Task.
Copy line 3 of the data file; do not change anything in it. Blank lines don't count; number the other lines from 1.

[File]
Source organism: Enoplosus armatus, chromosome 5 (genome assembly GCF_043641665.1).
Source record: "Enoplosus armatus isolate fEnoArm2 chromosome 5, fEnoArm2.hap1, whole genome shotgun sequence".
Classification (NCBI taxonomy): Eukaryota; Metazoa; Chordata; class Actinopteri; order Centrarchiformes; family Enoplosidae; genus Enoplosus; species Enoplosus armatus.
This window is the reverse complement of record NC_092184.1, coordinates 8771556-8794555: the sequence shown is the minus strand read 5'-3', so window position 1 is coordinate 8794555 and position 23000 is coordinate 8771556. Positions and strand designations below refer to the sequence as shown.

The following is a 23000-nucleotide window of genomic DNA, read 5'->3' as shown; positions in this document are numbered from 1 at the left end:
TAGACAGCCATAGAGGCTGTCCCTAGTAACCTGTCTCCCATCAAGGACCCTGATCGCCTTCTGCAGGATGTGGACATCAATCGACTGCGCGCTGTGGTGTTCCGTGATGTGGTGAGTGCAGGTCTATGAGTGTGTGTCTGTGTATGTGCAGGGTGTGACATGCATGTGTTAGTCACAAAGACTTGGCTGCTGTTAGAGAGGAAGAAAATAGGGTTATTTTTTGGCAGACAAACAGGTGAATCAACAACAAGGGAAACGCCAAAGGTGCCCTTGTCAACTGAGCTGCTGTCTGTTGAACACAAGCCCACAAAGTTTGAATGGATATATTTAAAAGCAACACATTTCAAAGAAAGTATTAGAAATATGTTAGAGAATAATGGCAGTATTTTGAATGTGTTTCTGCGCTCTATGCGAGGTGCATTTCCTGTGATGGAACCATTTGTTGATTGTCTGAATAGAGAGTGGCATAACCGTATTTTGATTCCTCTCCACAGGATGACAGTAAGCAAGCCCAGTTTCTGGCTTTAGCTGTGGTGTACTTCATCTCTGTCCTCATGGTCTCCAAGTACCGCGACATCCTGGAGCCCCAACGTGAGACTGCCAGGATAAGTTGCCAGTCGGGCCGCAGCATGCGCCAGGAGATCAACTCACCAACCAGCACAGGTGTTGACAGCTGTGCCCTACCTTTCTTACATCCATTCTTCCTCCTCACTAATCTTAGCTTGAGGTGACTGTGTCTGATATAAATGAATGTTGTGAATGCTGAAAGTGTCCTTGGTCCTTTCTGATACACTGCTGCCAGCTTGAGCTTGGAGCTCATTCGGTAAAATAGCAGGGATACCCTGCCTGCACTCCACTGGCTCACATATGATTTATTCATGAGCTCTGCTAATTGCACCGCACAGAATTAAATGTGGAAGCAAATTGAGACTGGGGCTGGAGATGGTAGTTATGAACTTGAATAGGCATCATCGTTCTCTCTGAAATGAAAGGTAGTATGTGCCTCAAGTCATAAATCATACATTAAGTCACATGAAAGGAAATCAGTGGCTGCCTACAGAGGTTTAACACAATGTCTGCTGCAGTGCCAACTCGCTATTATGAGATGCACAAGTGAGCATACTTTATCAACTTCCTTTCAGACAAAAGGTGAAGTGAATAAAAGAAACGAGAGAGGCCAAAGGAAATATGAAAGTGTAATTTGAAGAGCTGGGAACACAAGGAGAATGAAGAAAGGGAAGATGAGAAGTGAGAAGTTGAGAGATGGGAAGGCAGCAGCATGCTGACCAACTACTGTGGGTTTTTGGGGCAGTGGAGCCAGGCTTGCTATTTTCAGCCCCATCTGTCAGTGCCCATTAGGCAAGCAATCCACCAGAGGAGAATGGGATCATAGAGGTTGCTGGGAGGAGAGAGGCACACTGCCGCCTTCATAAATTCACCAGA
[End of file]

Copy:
Classification (NCBI taxonomy): Eukaryota; Metazoa; Chordata; class Actinopteri; order Centrarchiformes; family Enoplosidae; genus Enoplosus; species Enoplosus armatus.